Open water dumping is the practice of discharging untreated wastewater or other wastes directly into surface waters, i.e. rivers, ground water, lakes or oceans.
PCDD/PCDF emission factors for three source classes are listed in Table II.9.5.
Table II.9.5 PCDD/PCDF emission factors for source category 9c Open Water Dumping
|9c||Open Water Dumping||Emission Factors (µg TEQ/m³)|
|1||Mixed domestic and industrial wastewater||NA||0.005||NA||NA||NA|
|2||Urban and peri-urban wastewater with little or no industrial input||NA||0.0002||NA||NA||NA|
Class 1 should be applied, if the wastewater being discharged includes both domestic and industrial wastewater with a potential to contain PCDD/PCDF or stormwater runoff from urban, peri-urban or industrialized areas.
Class 2 should be applied for urban and peri-urban areas with little or no industries.
Class 3 includes remote areas with no known PCDD/PCDF sources.
Composting is the biological decomposition of biodegradable solid waste under controlled predominantly aerobic conditions to a state that is sufficiently stable for nuisance-free storage and handling and is satisfactorily matured for safe use in agriculture (Diaz et al. 2005). Feedstocks for composting include a wide variety of materials, e.g., kitchen and garden waste, sewage sludge, agricultural crop residues, some industrial wastes, animal manures and human excreta.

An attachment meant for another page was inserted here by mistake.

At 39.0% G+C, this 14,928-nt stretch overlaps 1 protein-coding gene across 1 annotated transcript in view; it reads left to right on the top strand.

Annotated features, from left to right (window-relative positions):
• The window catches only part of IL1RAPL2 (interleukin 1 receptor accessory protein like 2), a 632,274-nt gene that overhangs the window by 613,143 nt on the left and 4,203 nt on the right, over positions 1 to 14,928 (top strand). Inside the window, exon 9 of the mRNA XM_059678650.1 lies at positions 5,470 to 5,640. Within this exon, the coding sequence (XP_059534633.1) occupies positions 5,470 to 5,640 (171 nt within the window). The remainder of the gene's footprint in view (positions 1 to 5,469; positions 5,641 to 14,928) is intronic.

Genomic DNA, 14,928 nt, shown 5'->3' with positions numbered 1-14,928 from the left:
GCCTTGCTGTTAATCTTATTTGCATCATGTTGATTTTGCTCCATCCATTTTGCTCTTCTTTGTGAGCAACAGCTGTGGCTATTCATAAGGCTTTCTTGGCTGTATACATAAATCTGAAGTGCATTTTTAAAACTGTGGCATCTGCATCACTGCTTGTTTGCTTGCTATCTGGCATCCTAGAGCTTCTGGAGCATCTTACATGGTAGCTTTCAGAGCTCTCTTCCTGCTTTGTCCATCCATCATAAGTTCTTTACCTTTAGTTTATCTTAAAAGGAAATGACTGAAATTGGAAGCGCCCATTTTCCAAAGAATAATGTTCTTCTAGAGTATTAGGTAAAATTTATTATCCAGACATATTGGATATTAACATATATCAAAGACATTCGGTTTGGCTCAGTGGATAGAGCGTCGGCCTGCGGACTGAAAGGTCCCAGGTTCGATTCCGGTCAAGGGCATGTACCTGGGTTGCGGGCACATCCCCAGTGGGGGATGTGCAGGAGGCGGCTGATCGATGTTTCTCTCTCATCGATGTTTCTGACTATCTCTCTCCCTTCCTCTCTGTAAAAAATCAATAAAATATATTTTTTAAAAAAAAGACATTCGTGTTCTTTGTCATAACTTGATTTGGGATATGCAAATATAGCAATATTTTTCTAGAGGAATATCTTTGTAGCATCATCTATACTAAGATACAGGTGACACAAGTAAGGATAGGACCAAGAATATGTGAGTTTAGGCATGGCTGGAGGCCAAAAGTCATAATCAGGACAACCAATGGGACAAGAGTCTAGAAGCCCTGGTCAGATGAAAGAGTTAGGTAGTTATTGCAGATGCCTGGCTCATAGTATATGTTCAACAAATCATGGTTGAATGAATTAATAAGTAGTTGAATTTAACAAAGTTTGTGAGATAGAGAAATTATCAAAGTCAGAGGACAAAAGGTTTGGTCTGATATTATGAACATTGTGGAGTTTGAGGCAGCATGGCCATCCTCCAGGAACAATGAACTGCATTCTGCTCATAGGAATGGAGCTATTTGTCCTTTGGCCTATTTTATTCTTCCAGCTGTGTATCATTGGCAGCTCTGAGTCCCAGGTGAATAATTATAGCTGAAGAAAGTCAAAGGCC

The average PCDD/PCDF level in compost in Europe is around 10 ng TEQ/kg (Brändli et al. 2005). In Brazil, organic composts (separated at source) had an average PCDD/PCDF content of 14 ng TEQ/kg (Grossi et al. 1998). However, composts produced from mixed waste where organic fractions have been separated after collection (“grey compost”) had an average of 57 ng TEQ/kg, with a maximum of 150 ng TEQ/kg in metropolitan areas, and an average of 27 ng TEQ/kg in small towns (Grossi et al. 1998). Compost impacted from pulp and paper sludge using Kraft process also had high values (99 ng TEQ/kg). These “grey” composts with levels of 50 ng TEQ/kg and higher are not considered suitable for agriculture or horticulture in Europe. However, standards differ among other regions and countries.
PCDD/PCDF emission factors for two source classes are listed in Table II.9.6. Revised or newly added emission factors are highlighted in red. Detailed information on how these emission factors have been derived can be found in Annex 53.
Table II.9.6 PCDD/PCDF emission factors for source category 9d Composting
|9d||Composting||Emission Factors (µg TEQ/t d.m.)|
|1||Grey compost (organic wastes separated from mixed wastes)||NA||NA||NA||50||NA|
|2||Clean compost (Organic wastes separated at source or green material)||NA||NA||NA||5||NA|
* Compost is finally applied to land
Class 1 should be applied when the organic fraction is separated from mixed wastes and then composted. Such composts also contain higher levels of heavy metals and plastics.